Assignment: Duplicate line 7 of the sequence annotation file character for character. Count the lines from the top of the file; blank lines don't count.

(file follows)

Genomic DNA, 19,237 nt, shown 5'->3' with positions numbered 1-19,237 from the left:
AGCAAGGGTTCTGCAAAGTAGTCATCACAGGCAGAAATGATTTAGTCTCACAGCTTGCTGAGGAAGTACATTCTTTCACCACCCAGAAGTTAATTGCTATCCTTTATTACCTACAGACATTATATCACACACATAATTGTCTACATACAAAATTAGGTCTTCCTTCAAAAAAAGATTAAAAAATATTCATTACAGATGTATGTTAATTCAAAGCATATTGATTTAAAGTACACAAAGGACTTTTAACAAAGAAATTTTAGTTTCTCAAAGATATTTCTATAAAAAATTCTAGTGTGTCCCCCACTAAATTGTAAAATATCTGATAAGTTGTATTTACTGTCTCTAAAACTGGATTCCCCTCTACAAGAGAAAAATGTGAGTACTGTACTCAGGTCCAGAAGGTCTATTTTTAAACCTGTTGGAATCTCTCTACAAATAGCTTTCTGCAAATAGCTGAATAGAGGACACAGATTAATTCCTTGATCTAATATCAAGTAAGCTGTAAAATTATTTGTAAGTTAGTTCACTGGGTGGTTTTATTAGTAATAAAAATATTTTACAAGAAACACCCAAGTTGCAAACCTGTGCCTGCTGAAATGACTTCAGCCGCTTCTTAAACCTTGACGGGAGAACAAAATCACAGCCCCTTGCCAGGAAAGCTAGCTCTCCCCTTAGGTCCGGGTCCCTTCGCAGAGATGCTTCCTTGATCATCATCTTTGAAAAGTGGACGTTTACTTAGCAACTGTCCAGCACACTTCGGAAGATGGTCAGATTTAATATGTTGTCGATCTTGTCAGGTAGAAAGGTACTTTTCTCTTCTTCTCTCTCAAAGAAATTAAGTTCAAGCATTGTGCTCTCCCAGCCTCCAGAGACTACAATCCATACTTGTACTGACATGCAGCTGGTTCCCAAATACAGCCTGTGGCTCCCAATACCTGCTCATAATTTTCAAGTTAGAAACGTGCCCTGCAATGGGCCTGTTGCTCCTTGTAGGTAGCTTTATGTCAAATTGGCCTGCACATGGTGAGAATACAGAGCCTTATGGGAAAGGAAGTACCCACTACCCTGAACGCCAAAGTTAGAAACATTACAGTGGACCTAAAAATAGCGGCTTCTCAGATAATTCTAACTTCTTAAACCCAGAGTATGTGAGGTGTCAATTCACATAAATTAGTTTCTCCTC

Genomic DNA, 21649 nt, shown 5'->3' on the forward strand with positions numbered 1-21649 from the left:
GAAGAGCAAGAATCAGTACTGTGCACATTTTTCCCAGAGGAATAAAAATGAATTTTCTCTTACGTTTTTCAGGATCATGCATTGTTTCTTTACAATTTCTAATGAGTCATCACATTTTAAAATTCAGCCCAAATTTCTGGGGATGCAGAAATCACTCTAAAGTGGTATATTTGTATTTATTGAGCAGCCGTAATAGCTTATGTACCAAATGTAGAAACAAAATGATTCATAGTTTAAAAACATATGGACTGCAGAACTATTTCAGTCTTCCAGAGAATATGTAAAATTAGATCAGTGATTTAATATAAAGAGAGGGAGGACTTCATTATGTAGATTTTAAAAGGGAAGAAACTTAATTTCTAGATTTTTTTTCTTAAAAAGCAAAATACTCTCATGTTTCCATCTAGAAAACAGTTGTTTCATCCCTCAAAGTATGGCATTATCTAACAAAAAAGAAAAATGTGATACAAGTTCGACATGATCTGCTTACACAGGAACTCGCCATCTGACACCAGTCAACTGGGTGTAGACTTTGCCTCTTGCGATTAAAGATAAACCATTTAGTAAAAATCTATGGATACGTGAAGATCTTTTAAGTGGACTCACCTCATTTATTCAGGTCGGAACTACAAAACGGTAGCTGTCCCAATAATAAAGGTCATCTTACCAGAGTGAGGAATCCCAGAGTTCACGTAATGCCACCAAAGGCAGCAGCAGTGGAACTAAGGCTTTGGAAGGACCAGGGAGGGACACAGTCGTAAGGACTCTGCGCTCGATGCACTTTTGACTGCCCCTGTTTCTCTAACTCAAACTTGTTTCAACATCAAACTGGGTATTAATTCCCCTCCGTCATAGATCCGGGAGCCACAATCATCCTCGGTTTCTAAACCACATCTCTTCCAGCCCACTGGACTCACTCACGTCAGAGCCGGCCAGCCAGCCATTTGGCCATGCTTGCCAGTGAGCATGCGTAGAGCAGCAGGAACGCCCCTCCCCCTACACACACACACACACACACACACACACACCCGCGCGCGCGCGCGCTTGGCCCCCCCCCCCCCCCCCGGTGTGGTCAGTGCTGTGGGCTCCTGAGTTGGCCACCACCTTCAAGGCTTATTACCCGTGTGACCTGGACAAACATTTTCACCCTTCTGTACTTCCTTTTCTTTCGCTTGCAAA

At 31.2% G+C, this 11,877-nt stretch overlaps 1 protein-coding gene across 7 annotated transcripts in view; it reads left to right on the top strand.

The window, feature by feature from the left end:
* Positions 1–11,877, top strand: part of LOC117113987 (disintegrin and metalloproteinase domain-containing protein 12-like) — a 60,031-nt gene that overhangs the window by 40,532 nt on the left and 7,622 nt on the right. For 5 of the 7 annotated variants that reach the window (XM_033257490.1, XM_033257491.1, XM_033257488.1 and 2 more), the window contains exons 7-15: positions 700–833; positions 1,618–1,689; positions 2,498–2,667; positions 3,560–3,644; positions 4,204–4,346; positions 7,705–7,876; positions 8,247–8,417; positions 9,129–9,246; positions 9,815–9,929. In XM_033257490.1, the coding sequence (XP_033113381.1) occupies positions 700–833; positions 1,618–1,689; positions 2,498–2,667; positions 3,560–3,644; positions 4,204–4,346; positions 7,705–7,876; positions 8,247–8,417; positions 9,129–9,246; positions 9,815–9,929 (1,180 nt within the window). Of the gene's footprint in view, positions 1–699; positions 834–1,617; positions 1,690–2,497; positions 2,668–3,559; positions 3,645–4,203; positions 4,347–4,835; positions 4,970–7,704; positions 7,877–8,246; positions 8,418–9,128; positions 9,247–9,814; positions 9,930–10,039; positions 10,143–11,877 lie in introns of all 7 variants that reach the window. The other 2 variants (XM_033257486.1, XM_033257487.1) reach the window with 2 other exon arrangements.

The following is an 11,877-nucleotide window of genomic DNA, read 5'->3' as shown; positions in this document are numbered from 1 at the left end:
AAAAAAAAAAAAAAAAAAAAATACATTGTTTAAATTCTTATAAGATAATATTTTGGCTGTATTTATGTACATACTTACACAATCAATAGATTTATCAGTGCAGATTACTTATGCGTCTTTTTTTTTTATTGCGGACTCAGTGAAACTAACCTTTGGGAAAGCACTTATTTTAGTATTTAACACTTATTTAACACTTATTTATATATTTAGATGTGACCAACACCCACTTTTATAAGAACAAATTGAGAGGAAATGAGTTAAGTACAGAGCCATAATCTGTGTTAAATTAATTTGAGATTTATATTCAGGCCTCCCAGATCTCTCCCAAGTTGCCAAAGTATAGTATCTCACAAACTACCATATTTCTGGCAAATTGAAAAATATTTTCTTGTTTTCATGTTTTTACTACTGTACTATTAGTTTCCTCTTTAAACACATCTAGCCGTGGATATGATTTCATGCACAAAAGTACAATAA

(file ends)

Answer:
* Positions 1–11,877, top strand: part of LOC117113987 (disintegrin and metalloproteinase domain-containing protein 12-like) — a 60,031-nt gene that overhangs the window by 40,532 nt on the left and 7,622 nt on the right. For 5 of the 7 annotated variants that reach the window (XM_033257490.1, XM_033257491.1, XM_033257488.1 and 2 more), the window contains exons 7-15: positions 700–833; positions 1,618–1,689; positions 2,498–2,667; positions 3,560–3,644; positions 4,204–4,346; positions 7,705–7,876; positions 8,247–8,417; positions 9,129–9,246; positions 9,815–9,929. In XM_033257490.1, the coding sequence (XP_033113381.1) occupies positions 700–833; positions 1,618–1,689; positions 2,498–2,667; positions 3,560–3,644; positions 4,204–4,346; positions 7,705–7,876; positions 8,247–8,417; positions 9,129–9,246; positions 9,815–9,929 (1,180 nt within the window). Of the gene's footprint in view, positions 1–699; positions 834–1,617; positions 1,690–2,497; positions 2,668–3,559; positions 3,645–4,203; positions 4,347–4,835; positions 4,970–7,704; positions 7,877–8,246; positions 8,418–9,128; positions 9,247–9,814; positions 9,930–10,039; positions 10,143–11,877 lie in introns of all 7 variants that reach the window. The other 2 variants (XM_033257486.1, XM_033257487.1) reach the window with 2 other exon arrangements.